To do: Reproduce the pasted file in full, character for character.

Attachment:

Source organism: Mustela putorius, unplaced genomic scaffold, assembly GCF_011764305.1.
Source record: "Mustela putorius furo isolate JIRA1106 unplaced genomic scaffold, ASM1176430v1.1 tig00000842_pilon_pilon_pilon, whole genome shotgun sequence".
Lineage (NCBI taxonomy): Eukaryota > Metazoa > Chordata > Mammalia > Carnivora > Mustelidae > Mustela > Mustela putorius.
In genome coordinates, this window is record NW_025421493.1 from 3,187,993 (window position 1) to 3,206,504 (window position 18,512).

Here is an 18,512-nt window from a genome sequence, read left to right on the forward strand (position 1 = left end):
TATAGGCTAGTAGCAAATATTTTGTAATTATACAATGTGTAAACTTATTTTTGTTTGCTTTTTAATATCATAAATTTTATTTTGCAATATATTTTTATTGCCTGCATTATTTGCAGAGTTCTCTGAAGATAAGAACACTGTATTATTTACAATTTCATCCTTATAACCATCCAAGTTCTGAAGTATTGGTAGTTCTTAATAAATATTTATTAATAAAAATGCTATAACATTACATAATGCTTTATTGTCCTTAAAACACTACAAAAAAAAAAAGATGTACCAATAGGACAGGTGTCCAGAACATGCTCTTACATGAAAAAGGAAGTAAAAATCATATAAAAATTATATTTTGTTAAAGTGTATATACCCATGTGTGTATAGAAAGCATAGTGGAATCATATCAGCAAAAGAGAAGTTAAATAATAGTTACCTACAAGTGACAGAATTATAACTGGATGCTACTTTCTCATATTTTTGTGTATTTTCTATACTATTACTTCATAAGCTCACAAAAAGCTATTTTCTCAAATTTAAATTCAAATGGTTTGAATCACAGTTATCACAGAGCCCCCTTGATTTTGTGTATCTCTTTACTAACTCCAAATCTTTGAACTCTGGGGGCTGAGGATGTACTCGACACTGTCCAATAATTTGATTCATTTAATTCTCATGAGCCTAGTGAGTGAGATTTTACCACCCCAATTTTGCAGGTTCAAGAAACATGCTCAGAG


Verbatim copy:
Source organism: Mustela putorius, unplaced genomic scaffold, assembly GCF_011764305.1.
Source record: "Mustela putorius furo isolate JIRA1106 unplaced genomic scaffold, ASM1176430v1.1 tig00000842_pilon_pilon_pilon, whole genome shotgun sequence".
Lineage (NCBI taxonomy): Eukaryota > Metazoa > Chordata > Mammalia > Carnivora > Mustelidae > Mustela > Mustela putorius.
In genome coordinates, this window is record NW_025421493.1 from 3,187,993 (window position 1) to 3,206,504 (window position 18,512).

Here is an 18,512-nt window from a genome sequence, read left to right on the forward strand (position 1 = left end):
TATAGGCTAGTAGCAAATATTTTGTAATTATACAATGTGTAAACTTATTTTTGTTTGCTTTTTAATATCATAAATTTTATTTTGCAATATATTTTTATTGCCTGCATTATTTGCAGAGTTCTCTGAAGATAAGAACACTGTATTATTTACAATTTCATCCTTATAACCATCCAAGTTCTGAAGTATTGGTAGTTCTTAATAAATATTTATTAATAAAAATGCTATAACATTACATAATGCTTTATTGTCCTTAAAACACTACAAAAAAAAAAAGATGTACCAATAGGACAGGTGTCCAGAACATGCTCTTACATGAAAAAGGAAGTAAAAATCATATAAAAATTATATTTTGTTAAAGTGTATATACCCATGTGTGTATAGAAAGCATAGTGGAATCATATCAGCAAAAGAGAAGTTAAATAATAGTTACCTACAAGTGACAGAATTATAACTGGATGCTACTTTCTCATATTTTTGTGTATTTTCTATACTATTACTTCATAAGCTCACAAAAAGCTATTTTCTCAAATTTAAATTCAAATGGTTTGAATCACAGTTATCACAGAGCCCCCTTGATTTTGTGTATCTCTTTACTAACTCCAAATCTTTGAACTCTGGGGGCTGAGGATGTACTCGACACTGTCCAATAATTTGATTCATTTAATTCTCATGAGCCTAGTGAGTGAGATTTTACCACCCCAATTTTGCAGGTTCAAGAAACATGCTCAGAG